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Life after an Apprenticeship

Posted on 6 mins read

Note: I wrote this a while back. A loooong while back. For some reason it was never published, so here it is, in all of its outdated glory.

Life after an apprenticeship

It’s been almost 2 months since I finished my journey in HolidayCheck’s apprenticeship program. And when I say finished, I mean it more in the sense that there was a time constraint from the start, but I don’t feel like anything has really finished. Not in the usual sense at least. The six months I spent as an apprentice were a beginning, if anything.

It may seem odd that I’m only now writing about finishing the apprenticeship process, two months after the fact, but I wanted to give myself some time for a real reflection. Time changes our perception of things, and when something is too fresh in memory, it might seem better (or worse) than it actually was. Today, that time has passed, and I feel ready to put my thoughts into words.

Let’s start at the end. My final week as an apprentice had a bit of turmoil surrounding it. The product team I was joining was going through a lot of changes, and it was upon me to make an important decision, one that would change the scope and experience of my apprenticeship. I had to choose between remaining 2 extra weeks as an apprentice, or joining the product team a bit earlier than originally planned. In a sense, this decision was what I had been preparing for these past six months. In the end, it was a matter of trust. I could trust our Scrum Master in that it was the best decision for the team, or I could trust myself that I could make it work regardless of when I joined the team. I decided to put my trust in others, as I had read so many times during the apprenticeship.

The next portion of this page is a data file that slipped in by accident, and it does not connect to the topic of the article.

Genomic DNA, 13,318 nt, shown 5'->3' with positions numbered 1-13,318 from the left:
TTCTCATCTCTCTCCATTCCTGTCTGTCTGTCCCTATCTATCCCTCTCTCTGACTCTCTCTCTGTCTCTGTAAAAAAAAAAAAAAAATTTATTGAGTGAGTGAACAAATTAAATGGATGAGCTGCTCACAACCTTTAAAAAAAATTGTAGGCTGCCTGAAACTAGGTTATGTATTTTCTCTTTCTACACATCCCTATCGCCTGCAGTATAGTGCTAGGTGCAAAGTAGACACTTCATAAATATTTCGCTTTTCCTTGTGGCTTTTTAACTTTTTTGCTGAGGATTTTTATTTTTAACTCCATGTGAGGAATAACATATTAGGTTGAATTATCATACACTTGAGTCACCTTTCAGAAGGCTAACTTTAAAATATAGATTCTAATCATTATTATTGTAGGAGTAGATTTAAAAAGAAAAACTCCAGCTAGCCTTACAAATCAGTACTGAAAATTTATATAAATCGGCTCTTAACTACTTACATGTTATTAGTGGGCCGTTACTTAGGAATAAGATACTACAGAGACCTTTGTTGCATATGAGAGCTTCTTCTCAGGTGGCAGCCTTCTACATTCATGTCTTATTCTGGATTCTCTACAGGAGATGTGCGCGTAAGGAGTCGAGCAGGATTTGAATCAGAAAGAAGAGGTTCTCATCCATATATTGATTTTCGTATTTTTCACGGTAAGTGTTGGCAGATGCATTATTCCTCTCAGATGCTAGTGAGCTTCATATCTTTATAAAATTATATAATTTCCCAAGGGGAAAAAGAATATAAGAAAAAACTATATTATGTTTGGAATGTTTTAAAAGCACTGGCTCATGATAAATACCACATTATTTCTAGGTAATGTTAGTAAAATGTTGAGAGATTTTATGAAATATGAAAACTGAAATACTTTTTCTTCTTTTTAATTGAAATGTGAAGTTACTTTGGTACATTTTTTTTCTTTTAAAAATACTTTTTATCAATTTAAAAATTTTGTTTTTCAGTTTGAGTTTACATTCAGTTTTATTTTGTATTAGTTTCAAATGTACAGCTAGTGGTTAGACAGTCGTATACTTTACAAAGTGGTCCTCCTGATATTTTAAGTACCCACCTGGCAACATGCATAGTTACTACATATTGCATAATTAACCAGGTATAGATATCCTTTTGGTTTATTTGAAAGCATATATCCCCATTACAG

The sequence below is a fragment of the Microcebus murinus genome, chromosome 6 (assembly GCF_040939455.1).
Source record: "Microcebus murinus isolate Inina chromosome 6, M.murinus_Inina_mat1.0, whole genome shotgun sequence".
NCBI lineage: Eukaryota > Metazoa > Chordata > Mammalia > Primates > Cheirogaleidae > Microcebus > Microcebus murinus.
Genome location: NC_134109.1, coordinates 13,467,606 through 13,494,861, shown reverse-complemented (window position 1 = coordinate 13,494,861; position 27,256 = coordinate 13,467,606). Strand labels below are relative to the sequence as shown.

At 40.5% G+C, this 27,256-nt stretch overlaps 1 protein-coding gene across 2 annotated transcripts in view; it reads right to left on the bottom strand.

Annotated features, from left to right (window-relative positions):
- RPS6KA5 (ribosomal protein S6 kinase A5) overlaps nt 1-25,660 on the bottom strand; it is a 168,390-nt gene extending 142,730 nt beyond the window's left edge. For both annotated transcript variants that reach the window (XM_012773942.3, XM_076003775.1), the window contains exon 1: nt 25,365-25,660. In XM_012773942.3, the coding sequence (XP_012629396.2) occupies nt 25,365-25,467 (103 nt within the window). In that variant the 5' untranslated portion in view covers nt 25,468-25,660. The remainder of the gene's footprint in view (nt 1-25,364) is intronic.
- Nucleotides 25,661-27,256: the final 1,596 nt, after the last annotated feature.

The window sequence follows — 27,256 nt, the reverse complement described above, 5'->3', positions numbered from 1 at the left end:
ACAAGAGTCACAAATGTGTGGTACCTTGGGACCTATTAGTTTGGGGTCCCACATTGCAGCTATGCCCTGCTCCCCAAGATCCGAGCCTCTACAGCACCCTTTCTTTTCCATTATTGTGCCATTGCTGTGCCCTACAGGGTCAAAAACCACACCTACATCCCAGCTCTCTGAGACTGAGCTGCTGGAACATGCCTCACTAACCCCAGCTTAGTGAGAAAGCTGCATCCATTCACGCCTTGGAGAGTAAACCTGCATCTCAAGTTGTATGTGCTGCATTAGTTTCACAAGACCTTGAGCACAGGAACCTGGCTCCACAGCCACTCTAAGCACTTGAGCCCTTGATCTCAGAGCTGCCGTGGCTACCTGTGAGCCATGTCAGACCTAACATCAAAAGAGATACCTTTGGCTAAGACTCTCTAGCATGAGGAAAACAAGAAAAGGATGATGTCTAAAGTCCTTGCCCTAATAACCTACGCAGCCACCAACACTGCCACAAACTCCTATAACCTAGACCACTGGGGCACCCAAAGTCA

In retrospect, I’m convinced this was the right decision, but I’m also quite sure that before the Apprenticeship, I wouldn’t have been able to see it that way. All those days spent thinking and learning about collaboration and communication were paying off. And in doing so, everything about the Apprenticeship and its true value clicked inside my mind.

Growth is not always about numbers

Turns out, how many hours I spent learning Haskell, or reading about Craft and XP are not as important as I initially thought they were. What really shows me I’ve grown is not what I did, but how I am acting now, after the fact. How I make decisions, both on the personal and technical level and how I communicate my intentions are the biggest consequence of all the time I spent learning about multiple topics. It’s not that I can now use VIM at a “bit better than beginner” level, or I can read and write simple Bash scripts, but how those experiences changed my view about technology, and about the work of a person that writes Software. Here’s a list of the things I now hold close to heart and mind:

  • Dogma is bad: Nothing good comes from a dogmatic approach to anything. Everything we experience is experienced in a different way by others. That applies to Software of course, to programming paradigms, languages and frameworks, but also to methodologies. Keeping an open mind to the possibility that what we’ve been doing so far is not always the best is important, and also quite difficult.